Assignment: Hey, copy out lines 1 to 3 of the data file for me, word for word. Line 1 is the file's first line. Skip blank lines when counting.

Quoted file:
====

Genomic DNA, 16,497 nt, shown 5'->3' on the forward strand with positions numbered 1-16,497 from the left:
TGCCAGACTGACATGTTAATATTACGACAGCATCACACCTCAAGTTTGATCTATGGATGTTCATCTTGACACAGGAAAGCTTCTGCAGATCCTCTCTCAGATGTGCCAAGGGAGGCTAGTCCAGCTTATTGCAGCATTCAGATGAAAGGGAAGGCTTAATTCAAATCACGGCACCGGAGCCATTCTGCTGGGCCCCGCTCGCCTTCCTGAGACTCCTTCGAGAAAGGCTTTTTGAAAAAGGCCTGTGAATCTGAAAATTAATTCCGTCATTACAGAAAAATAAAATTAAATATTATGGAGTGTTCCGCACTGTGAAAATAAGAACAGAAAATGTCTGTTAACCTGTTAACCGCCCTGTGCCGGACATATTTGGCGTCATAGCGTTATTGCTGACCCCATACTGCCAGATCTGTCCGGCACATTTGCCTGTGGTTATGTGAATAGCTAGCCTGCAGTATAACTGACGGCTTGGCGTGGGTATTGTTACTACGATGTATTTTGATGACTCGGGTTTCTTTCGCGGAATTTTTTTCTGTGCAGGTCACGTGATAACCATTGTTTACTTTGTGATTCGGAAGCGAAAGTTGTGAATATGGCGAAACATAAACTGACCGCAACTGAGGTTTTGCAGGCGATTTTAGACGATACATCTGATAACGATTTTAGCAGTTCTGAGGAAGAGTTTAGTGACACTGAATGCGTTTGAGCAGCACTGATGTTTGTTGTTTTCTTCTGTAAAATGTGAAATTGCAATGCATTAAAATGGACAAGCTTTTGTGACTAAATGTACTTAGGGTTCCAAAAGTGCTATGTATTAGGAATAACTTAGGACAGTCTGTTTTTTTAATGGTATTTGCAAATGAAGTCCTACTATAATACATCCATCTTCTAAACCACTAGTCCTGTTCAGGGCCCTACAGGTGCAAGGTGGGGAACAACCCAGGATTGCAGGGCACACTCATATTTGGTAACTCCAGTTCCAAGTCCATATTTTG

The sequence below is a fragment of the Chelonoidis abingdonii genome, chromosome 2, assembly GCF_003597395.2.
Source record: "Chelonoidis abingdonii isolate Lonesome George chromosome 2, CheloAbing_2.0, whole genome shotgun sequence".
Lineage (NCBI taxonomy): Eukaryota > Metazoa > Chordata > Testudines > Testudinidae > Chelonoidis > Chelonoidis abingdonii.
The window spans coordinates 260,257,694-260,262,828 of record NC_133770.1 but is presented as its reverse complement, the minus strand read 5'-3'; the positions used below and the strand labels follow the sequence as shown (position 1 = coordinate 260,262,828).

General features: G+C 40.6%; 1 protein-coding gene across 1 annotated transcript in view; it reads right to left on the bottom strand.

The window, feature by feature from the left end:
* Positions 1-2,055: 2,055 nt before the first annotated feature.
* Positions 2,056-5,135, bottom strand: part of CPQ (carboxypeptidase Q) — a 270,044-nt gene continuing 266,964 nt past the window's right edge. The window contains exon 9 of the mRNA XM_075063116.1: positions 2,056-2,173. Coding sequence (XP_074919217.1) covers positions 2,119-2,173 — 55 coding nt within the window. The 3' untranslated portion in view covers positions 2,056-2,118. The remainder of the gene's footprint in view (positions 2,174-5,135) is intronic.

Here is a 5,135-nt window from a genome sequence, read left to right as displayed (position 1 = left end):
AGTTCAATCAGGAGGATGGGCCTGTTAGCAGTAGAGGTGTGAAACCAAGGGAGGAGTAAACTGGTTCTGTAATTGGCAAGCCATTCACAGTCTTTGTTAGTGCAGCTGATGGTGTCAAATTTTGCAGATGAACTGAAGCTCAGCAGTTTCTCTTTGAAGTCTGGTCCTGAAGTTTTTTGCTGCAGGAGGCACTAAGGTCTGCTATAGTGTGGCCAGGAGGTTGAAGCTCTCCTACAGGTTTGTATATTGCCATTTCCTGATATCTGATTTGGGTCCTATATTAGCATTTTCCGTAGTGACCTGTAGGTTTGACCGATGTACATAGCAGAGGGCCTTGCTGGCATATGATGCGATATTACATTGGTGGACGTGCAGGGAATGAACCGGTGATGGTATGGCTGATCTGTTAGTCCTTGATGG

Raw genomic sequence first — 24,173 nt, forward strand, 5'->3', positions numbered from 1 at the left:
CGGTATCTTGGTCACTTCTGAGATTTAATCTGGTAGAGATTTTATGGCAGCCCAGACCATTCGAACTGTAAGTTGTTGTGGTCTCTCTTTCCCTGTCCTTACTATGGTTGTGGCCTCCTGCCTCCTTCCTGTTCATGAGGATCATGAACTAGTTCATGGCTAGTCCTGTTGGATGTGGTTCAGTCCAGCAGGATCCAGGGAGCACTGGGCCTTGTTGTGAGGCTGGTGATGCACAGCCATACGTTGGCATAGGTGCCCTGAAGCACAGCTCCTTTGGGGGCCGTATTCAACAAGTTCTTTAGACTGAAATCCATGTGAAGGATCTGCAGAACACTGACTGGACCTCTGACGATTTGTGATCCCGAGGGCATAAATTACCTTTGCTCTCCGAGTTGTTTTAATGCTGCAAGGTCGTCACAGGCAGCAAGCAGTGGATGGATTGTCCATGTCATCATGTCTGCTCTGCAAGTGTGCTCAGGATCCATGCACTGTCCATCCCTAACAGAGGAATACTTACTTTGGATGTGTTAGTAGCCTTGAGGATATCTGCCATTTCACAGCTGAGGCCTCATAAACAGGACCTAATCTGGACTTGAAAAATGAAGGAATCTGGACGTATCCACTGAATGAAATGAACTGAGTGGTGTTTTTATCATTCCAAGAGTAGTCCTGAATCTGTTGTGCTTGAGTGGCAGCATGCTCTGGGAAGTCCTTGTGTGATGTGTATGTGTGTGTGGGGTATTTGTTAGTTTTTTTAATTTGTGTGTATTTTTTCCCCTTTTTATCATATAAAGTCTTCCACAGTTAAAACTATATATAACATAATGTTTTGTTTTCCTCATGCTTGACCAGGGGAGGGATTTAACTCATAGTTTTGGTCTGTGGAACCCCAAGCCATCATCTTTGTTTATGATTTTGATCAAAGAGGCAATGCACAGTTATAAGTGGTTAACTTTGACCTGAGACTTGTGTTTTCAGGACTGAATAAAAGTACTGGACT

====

Genomic DNA, 16,497 nt, shown 5'->3' on the forward strand with positions numbered 1-16,497 from the left:
TGCCAGACTGACATGTTAATATTACGACAGCATCACACCTCAAGTTTGATCTATGGATGTTCATCTTGACACAGGAAAGCTTCTGCAGATCCTCTCTCAGATGTGCCAAGGGAGGCTAGTCCAGCTTATTGCAGCATTCAGATGAAAGGGAAGGCTTAATTCAAATCACGGCACCGGAGCCATTCTGCTGGGCCCCGCTCGCCTTCCTGAGACTCCTTCGAGAAAGGCTTTTTGAAAAAGGCCTGTGAATCTGAAAATTAATTCCGTCATTACAGAAAAATAAAATTAAATATTATGGAGTGTTCCGCACTGTGAAAATAAGAACAGAAAATGTCTGTTAACCTGTTAACCGCCCTGTGCCGGACATATTTGGCGTCATAGCGTTATTGCTGACCCCATACTGCCAGATCTGTCCGGCACATTTGCCTGTGGTTATGTGAATAGCTAGCCTGCAGTATAACTGACGGCTTGGCGTGGGTATTGTTACTACGATGTATTTTGATGACTCGGGTTTCTTTCGCGGAATTTTTTTCTGTGCAGGTCACGTGATAACCATTGTTTACTTTGTGATTCGGAAGCGAAAGTTGTGAATATGGCGAAACATAAACTGACCGCAACTGAGGTTTTGCAGGCGATTTTAGACGATACATCTGATAACGATTTTAGCAGTTCTGAGGAAGAGTTTAGTGACACTGAATGCGTTTGAGCAGCACTGATGTTTGTTGTTTTCTTCTGTAAAATGTGAAATTGCAATGCATTAAAATGGACAAGCTTTTGTGACTAAATGTACTTAGGGTTCCAAAAGTGCTATGTATTAGGAATAACTTAGGACAGTCTGTTTTTTTAATGGTATTTGCAAATGAAGTCCTACTATAATACATCCATCTTCTAAACCACTAGTCCTGTTCAGGGCCCTACAGGTGCAAGGTGGGGAACAACCCAGGATTGCAGGGCACACTCATATTTGGTAACTCCAGTTCCAAGTCCATATTTTG

The sequence below is a fragment of the Chelonoidis abingdonii genome, chromosome 2, assembly GCF_003597395.2.